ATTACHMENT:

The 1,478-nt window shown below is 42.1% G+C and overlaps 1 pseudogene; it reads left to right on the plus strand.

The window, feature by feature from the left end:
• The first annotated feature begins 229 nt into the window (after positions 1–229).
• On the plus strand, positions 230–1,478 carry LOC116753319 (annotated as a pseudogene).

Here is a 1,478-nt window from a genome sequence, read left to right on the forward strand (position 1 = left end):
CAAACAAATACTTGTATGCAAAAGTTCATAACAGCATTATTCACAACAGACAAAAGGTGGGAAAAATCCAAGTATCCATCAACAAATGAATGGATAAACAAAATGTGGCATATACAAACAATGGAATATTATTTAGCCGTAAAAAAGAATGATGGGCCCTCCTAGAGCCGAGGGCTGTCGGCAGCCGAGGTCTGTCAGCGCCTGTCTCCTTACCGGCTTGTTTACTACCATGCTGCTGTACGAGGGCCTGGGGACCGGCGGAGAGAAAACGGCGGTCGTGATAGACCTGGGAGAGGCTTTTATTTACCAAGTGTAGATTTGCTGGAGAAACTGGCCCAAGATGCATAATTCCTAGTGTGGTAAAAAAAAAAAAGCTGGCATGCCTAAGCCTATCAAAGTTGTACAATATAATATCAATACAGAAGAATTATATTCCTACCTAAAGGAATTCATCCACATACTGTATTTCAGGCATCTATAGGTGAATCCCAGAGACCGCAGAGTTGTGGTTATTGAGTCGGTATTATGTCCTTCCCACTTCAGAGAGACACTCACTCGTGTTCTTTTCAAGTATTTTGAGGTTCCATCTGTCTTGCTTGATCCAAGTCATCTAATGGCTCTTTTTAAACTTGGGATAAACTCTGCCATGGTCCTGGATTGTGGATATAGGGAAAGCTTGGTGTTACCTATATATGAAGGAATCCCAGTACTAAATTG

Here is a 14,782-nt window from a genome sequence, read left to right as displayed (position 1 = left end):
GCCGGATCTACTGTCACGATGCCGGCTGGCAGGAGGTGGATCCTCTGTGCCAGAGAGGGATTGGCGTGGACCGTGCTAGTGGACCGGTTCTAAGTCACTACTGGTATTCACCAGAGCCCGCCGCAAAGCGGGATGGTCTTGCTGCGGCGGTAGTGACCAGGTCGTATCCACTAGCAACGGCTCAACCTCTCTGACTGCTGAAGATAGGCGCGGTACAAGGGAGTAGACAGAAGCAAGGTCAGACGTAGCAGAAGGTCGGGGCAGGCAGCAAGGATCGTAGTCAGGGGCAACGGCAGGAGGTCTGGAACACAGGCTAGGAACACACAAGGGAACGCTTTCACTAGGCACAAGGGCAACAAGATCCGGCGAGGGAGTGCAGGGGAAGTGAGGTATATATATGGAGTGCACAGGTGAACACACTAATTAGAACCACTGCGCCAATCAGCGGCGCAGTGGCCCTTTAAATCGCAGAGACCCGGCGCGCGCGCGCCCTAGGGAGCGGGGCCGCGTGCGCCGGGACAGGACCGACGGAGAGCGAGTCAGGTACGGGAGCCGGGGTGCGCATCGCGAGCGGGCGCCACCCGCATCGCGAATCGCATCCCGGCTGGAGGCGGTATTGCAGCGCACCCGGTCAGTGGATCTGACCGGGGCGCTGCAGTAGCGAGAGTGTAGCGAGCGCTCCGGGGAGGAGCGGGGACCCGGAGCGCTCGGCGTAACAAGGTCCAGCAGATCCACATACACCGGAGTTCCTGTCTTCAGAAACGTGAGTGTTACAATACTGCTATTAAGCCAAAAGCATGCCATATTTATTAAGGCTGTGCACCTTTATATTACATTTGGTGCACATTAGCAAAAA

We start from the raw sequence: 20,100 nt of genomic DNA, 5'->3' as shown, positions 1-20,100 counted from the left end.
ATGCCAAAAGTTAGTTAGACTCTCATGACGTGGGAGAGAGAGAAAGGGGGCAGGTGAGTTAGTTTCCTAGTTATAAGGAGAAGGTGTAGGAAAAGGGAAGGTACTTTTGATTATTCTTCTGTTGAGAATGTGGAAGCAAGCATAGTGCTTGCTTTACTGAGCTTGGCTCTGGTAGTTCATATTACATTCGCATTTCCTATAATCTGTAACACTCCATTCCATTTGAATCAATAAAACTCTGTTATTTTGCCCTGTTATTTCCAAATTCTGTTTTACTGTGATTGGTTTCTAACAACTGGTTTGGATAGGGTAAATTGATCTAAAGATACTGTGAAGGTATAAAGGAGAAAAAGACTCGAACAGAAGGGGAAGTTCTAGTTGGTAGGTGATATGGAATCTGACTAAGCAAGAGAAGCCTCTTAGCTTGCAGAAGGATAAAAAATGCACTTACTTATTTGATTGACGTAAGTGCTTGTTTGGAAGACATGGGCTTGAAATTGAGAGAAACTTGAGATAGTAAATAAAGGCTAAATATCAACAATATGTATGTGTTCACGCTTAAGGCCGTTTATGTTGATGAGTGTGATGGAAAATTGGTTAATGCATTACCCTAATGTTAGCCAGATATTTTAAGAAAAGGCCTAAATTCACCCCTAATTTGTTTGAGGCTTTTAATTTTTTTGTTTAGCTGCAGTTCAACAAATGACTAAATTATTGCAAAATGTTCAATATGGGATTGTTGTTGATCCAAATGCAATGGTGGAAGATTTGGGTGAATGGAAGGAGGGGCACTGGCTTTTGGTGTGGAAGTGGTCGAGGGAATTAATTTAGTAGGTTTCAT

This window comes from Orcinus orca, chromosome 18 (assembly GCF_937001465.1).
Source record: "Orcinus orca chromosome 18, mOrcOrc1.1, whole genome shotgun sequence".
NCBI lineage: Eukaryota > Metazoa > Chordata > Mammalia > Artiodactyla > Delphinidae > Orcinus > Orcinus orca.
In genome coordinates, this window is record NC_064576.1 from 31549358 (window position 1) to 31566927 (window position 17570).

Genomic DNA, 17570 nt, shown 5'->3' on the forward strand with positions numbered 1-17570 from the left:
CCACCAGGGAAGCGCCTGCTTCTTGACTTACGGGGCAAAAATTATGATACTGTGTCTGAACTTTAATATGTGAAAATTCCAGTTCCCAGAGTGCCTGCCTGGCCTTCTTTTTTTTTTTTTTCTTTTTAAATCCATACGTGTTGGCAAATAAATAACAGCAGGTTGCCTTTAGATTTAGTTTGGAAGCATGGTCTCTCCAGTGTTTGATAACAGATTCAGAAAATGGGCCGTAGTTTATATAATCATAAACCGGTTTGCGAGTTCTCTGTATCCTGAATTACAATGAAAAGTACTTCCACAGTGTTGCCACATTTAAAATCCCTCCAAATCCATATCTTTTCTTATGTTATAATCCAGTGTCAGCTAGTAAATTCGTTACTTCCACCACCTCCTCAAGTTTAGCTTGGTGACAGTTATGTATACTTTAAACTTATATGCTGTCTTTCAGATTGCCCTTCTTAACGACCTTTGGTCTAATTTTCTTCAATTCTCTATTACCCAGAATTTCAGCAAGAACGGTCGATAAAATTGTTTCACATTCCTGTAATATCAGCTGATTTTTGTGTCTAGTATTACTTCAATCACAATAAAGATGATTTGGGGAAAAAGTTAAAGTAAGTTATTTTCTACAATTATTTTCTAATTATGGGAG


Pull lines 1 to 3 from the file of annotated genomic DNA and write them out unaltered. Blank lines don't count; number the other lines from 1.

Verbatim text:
The 1,478-nt window shown below is 42.1% G+C and overlaps 1 pseudogene; it reads left to right on the plus strand.

The window, feature by feature from the left end:
• The first annotated feature begins 229 nt into the window (after positions 1–229).